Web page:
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Object Pooling Sprites in a Phaser Game for Performance Gains

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Performance is everything when it comes to video games. Lag and stutter due to dropped frames can easily ruin your game. This means that you have to be considerate of how you manage your game resources to prevent unnecessary operations and stress on the client computer or mobile devices running the game.

If you’ve got a game with a lot of items, enemies, etc., creating and destroying these sprites as necessary is an expensive task. Instead, it makes sense to create an object pool with a predefined number of preloaded sprites that are used or hidden as necessary. This means that instead of creating a sprite when you need it, you pull the sprite from the pool. When you’re done with the sprite, instead of destroying it, you add it back to the pool. While this seems like a silly task, it can have huge performance gains within your game.

In this tutorial, we’re going to see how to create and use an object pool for our sprites in a Phaser 3.x game.

To get an idea of what we plan to accomplish, take a look at the following animated image:

Object Pooling Sprites in Phaser

In the above image you’ll notice an animate sprite that looks like a plane. The plane is not the focus of this example, but it does make it look a little more interesting. Instead, we’re interested in the coins that are moving across the screen. These coins are sprites that are part of an object pool. As they move off the screen, they are added back into the pool.

If you’d like to learn more about how the plane was animated, check out my previous tutorial titled, Animate Spritesheets in a Phaser Game.

Create a New Phaser 3.x Project for the Game

To keep this example simple and easy to understand, we’re going to start with a fresh project. On your computer, create a new directory with an index.html file inside. Within this index.html file, add the following HTML markup:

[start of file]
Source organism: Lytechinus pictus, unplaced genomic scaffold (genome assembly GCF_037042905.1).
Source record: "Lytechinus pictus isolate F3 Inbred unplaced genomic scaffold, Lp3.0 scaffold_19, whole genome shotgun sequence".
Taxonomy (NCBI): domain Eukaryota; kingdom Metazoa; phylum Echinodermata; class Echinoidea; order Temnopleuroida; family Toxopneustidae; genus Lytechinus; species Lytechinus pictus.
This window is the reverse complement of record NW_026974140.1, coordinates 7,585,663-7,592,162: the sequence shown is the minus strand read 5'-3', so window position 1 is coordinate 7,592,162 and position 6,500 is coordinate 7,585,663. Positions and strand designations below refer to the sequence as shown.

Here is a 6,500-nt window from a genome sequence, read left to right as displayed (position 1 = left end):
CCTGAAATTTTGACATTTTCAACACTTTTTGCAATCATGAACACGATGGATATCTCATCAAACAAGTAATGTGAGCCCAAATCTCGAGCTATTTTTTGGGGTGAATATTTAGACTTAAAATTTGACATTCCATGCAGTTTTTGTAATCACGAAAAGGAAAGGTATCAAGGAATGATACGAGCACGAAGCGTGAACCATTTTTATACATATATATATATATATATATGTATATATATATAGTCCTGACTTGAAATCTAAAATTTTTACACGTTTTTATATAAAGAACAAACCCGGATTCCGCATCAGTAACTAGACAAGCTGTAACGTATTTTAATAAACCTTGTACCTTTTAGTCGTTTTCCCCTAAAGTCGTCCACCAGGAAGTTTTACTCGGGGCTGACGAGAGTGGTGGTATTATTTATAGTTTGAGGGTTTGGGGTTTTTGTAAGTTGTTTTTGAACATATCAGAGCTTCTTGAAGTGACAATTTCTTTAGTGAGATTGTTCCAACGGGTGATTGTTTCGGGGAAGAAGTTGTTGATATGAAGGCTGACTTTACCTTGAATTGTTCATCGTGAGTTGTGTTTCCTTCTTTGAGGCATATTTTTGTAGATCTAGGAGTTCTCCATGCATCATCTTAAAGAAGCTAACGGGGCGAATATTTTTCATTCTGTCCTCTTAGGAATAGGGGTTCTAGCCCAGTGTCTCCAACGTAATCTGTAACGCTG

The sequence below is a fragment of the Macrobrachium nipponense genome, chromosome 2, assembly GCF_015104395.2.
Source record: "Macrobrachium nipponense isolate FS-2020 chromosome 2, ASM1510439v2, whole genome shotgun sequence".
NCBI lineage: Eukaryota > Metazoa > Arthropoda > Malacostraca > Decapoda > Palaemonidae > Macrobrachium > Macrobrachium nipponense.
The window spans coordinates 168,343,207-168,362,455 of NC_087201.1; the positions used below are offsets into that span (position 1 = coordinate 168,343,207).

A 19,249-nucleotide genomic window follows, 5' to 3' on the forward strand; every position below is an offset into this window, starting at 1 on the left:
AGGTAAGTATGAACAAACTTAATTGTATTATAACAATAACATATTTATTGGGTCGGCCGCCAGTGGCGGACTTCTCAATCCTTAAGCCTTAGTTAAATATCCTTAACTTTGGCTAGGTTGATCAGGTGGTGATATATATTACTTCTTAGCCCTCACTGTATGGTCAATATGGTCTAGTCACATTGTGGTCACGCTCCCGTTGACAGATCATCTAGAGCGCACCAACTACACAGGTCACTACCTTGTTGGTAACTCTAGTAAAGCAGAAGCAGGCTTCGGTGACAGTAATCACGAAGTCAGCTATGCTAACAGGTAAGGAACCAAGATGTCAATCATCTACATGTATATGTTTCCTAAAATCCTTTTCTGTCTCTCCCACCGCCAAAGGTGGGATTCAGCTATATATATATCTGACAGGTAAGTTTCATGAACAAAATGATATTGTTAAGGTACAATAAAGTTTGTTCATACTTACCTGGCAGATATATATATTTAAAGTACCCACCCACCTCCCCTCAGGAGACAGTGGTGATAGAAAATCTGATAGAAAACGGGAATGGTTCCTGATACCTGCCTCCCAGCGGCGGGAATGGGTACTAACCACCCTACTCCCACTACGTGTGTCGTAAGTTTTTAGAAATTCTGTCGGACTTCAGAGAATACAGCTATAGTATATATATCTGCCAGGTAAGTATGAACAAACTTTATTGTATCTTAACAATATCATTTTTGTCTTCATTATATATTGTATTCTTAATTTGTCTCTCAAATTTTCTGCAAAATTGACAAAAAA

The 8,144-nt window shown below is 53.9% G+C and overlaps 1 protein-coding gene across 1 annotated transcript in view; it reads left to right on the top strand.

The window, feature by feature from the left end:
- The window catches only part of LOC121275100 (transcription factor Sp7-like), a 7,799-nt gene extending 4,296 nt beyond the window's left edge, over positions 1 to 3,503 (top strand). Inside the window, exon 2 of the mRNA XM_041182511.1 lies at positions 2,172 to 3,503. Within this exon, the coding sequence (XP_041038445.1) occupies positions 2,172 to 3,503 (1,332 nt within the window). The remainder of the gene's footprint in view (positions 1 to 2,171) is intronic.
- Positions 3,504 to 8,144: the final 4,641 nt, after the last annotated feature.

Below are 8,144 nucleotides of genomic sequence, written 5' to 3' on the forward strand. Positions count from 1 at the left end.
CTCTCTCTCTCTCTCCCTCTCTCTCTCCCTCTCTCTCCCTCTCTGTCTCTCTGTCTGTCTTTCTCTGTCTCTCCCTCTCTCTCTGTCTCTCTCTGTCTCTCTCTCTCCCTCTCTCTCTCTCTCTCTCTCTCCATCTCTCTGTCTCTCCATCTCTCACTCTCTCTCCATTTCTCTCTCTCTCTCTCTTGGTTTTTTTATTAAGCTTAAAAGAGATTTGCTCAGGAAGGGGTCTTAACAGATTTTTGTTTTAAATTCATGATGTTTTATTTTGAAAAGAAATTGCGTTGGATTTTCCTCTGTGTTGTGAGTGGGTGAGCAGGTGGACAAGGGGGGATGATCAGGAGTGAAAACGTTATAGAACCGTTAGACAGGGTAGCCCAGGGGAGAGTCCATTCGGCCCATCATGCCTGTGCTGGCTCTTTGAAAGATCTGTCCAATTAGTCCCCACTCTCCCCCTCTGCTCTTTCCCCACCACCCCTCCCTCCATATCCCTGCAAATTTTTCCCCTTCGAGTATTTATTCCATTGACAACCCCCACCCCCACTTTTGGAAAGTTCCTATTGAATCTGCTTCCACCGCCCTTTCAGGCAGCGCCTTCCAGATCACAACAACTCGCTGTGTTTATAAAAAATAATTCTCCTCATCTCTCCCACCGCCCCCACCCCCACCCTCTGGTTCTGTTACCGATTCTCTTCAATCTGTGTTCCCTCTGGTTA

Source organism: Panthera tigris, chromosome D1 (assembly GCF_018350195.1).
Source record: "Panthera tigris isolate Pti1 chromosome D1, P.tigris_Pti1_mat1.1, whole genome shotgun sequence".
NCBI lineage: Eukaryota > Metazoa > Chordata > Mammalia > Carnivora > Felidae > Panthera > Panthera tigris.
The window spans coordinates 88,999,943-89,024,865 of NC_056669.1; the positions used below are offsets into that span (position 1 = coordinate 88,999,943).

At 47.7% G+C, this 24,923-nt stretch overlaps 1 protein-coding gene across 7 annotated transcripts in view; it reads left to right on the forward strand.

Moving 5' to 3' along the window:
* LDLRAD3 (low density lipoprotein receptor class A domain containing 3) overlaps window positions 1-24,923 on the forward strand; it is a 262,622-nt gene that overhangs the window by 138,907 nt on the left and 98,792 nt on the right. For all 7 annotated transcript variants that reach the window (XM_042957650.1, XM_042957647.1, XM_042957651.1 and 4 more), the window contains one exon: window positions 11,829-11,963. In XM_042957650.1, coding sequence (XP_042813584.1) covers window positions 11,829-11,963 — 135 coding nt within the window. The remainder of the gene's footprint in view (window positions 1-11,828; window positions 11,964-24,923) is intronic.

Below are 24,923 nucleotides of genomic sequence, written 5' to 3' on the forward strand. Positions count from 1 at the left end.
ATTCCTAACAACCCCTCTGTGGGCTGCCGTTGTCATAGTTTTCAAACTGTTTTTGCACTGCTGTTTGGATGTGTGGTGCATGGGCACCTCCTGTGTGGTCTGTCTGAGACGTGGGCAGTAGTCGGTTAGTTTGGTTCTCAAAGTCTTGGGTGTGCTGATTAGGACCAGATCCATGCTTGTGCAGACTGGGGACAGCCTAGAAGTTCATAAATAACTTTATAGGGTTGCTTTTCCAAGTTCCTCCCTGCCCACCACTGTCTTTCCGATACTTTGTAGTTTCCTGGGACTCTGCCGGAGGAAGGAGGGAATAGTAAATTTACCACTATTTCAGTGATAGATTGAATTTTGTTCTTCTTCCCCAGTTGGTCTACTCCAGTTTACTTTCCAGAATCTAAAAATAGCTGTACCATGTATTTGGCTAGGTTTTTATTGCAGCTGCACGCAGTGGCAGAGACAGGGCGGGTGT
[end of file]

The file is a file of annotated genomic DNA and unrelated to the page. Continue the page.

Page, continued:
<!DOCTYPE html>
<html>
    <head>
        <script src="//cdn.jsdelivr.net/npm/phaser@3.24.1/dist/phaser.min.js"></script>
    </head>
    <body>
        <div id="game"></div>
        <script>

            const phaserConfig = {
                type: Phaser.AUTO,
                parent: "game",
                width: 1280,
                height: 720,
                backgroundColor: "#5DACD8",
                scene: {
                    init: initScene,
                    preload: preloadScene,
                    create: createScene,
                    update: updateScene
                }
            };

            const game = new Phaser.Game(phaserConfig);

            var plane, bitcoinGroup;

            function initScene() {}
            function preloadScene() {}
            function createScene() {}
            function updateScene() {}

        </script>
    </body>
</html>

The above code will load the Phaser framework and create a new game with some basic configuration. We’re going to be populating each of the scene lifecycle functions with animation and object pooling code.

Since this example uses some media assets, I’m going to provide what I’m using. You can download the spritesheet and the coin, or you can create and use your own.

With the media assets in the same directory as your index.html file, modify the preloadScene function to look like the following:

function preloadScene() {
    this.load.spritesheet("plane", "plane.png", { frameWidth: 512, frameHeight: 512 });
    this.load.image("bitcoin", "bitcoin.png");
}

If you’re using your own media assets, make sure to swap what I have with yours.

Within the createScene function, let’s render and animate the plane sprite, but not touch the coin because the coin will be used as part of our object pool.

function createScene() {

    this.anims.create({
        key: "fly",
        frameRate: 7,
        frames: this.anims.generateFrameNumbers("plane", { start: 3, end: 5 }),
        repeat: -1
    });

    plane = this.add.sprite(256, 360, "plane");
    plane.setScale(0.3);
    plane.setDepth(1);
    plane.play("fly");

}

The above code will animate our sprite based on the spritesheet that I had provided. If you’re using your own, your code might be different. In reality, you don’t even need to animate your sprite for this example because the focus is not sprite animations. If you want to learn more about animating spritesheets, check out my previous tutorial on the subject.

We’re ready to start working with an object pool!

Creating, Using, and Refilling the Sprite Object Pool

Working with an object pool isn’t much different from working with a single sprite in Phaser. The main difference is how we create and destroy these sprites for performance factors.